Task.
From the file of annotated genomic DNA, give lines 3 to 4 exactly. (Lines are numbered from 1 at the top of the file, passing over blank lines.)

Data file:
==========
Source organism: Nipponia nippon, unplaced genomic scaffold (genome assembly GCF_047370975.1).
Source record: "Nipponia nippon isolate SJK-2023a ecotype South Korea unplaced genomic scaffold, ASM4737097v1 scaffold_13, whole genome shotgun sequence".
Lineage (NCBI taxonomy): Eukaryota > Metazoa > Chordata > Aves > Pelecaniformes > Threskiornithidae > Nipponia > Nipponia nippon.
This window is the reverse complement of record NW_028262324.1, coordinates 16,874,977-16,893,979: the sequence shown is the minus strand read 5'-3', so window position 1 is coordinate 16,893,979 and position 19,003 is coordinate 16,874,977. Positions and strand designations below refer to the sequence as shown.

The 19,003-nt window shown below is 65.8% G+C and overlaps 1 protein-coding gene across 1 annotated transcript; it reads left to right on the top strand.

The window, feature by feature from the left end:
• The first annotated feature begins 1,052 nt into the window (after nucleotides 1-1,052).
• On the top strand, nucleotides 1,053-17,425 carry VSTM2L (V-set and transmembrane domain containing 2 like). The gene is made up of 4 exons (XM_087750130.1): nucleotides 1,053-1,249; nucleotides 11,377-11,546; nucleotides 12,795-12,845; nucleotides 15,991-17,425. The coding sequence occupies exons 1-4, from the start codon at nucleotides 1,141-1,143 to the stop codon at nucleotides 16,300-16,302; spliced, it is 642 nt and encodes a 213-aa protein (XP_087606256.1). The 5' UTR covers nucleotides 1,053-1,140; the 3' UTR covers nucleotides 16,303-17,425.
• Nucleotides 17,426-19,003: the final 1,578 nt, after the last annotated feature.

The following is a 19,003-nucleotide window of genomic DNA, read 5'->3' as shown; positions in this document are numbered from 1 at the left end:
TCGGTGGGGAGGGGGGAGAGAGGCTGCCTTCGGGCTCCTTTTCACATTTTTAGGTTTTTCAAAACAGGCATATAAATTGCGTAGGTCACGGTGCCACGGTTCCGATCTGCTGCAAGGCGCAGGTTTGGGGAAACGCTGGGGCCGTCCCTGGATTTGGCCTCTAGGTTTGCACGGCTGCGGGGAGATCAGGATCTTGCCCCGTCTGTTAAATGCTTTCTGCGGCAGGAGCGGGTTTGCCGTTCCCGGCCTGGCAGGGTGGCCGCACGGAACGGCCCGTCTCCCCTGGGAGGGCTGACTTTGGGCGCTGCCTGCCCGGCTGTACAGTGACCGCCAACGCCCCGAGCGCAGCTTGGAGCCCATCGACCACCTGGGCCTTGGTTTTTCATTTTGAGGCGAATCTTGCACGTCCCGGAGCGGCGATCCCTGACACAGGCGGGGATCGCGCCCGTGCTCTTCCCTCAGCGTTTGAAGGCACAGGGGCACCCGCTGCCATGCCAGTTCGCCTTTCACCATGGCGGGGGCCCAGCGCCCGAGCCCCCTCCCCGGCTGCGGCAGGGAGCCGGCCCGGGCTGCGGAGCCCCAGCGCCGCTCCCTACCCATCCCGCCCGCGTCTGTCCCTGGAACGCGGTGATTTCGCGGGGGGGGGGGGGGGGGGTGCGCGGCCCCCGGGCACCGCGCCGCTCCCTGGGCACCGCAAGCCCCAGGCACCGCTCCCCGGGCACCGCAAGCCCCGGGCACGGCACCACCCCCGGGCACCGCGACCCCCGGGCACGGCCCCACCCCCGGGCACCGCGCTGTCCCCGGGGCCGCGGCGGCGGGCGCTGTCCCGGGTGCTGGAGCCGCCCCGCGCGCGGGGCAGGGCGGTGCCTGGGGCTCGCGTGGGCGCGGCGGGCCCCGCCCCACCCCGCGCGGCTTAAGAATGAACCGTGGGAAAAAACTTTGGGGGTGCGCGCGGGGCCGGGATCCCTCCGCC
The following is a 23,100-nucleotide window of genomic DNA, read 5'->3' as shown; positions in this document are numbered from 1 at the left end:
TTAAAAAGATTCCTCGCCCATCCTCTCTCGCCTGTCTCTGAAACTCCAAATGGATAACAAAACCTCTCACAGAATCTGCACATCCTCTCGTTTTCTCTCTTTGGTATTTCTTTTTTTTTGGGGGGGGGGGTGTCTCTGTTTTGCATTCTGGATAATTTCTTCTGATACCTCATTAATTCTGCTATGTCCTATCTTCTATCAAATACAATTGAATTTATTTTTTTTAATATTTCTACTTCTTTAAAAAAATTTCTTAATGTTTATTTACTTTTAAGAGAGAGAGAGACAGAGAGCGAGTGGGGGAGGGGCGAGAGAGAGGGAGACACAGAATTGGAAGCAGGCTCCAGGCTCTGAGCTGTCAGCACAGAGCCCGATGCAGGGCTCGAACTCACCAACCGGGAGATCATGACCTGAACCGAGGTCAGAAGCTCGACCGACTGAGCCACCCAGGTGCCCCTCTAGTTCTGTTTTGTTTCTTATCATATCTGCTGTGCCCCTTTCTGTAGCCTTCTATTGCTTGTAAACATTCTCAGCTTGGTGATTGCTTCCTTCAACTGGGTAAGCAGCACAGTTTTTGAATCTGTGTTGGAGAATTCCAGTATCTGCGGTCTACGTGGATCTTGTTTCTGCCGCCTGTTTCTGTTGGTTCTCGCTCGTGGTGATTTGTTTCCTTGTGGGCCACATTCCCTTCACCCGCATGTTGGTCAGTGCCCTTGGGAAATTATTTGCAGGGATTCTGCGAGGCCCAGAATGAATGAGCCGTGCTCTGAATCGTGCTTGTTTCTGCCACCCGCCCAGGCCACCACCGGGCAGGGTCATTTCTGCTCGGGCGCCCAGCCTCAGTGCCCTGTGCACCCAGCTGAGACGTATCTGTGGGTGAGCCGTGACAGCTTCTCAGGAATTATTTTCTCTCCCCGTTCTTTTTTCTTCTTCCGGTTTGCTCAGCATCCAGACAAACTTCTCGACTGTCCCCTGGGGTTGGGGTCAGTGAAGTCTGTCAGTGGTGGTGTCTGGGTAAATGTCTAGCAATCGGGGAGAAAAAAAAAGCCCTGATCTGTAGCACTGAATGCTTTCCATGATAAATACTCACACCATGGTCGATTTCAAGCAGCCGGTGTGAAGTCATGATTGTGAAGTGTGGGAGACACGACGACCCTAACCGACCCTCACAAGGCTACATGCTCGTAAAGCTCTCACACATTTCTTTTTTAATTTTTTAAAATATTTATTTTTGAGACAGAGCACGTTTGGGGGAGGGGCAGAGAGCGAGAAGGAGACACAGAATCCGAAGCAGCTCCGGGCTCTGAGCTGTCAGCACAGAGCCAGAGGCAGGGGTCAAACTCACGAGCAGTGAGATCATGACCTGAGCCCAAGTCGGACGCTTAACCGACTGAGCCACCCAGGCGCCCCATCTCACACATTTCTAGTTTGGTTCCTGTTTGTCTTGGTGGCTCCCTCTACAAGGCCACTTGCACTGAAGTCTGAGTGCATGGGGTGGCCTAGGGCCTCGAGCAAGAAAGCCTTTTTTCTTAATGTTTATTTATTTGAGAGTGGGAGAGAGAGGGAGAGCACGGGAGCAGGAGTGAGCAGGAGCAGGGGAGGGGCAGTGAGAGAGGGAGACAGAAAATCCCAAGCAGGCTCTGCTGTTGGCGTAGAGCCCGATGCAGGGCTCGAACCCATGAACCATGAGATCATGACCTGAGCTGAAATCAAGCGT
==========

Lineage (NCBI taxonomy): Eukaryota > Metazoa > Chordata > Aves > Pelecaniformes > Threskiornithidae > Nipponia > Nipponia nippon.
This window is the reverse complement of record NW_028262324.1, coordinates 16,874,977-16,893,979: the sequence shown is the minus strand read 5'-3', so window position 1 is coordinate 16,893,979 and position 19,003 is coordinate 16,874,977. Positions and strand designations below refer to the sequence as shown.